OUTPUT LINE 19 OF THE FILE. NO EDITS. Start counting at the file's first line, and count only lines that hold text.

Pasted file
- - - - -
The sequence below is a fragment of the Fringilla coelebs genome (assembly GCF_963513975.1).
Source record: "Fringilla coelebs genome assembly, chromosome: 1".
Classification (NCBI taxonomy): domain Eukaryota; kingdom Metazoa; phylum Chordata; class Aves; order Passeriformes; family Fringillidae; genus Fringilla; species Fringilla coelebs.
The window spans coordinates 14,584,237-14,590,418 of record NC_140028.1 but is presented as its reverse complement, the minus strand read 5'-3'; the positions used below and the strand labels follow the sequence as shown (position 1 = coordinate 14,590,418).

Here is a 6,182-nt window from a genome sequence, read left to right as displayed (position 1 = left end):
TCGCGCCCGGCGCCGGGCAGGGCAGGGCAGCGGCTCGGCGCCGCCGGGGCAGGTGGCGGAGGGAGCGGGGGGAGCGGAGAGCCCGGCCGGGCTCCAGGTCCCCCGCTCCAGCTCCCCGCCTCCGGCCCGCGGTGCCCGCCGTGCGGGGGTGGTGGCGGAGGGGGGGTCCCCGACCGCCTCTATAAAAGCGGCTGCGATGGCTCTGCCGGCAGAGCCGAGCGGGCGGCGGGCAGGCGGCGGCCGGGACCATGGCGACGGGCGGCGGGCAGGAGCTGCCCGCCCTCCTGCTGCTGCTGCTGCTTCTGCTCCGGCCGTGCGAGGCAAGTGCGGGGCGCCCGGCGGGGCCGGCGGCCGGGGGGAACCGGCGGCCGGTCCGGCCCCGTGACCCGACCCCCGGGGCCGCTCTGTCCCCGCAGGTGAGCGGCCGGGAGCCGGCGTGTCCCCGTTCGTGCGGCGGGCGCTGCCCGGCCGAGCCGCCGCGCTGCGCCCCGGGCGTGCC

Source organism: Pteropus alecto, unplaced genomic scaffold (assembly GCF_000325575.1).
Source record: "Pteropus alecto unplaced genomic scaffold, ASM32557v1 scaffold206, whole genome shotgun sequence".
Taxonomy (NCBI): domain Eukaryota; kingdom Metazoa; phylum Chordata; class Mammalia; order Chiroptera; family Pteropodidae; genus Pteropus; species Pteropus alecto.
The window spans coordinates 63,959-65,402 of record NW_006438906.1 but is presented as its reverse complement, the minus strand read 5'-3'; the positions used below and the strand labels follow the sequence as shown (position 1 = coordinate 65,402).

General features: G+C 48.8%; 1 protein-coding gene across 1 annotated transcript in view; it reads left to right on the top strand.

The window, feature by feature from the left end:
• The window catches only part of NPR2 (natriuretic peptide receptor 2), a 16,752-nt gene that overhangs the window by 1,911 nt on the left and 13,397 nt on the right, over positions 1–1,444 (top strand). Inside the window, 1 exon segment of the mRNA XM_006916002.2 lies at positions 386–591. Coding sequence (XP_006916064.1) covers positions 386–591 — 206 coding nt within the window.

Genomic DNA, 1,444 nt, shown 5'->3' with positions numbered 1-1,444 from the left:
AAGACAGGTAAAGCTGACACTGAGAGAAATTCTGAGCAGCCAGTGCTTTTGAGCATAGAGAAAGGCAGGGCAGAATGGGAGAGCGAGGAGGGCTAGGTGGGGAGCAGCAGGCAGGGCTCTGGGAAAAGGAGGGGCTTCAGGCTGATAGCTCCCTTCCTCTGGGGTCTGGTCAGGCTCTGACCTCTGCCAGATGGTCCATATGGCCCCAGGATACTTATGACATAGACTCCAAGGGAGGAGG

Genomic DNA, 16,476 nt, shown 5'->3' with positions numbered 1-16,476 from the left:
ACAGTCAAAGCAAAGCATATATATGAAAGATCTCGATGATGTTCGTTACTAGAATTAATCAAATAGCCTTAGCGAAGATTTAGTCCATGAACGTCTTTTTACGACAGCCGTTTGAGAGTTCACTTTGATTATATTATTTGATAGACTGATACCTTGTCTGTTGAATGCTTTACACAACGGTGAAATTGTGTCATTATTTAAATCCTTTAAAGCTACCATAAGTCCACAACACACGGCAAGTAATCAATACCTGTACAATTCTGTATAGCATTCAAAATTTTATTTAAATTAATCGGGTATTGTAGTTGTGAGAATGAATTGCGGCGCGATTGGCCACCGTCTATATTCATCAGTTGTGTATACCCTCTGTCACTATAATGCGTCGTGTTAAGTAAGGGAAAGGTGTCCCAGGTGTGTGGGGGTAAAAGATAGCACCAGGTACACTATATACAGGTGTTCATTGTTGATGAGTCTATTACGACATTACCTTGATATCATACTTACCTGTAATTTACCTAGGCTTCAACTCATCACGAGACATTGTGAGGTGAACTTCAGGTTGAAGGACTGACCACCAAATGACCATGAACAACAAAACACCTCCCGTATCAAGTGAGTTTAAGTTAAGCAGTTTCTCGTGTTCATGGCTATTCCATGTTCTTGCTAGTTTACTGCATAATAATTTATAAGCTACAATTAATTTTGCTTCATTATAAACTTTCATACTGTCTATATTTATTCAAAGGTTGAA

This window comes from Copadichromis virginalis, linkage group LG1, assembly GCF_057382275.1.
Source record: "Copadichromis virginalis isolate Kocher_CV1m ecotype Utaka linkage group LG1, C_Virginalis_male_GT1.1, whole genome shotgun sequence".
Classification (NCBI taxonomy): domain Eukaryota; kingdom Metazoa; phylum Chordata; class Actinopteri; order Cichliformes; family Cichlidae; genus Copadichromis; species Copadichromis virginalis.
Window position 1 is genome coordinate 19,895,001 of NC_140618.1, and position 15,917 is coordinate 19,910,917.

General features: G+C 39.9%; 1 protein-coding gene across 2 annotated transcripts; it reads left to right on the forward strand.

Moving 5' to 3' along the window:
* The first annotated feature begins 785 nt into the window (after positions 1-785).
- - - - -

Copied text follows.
Source record: "Copadichromis virginalis isolate Kocher_CV1m ecotype Utaka linkage group LG1, C_Virginalis_male_GT1.1, whole genome shotgun sequence".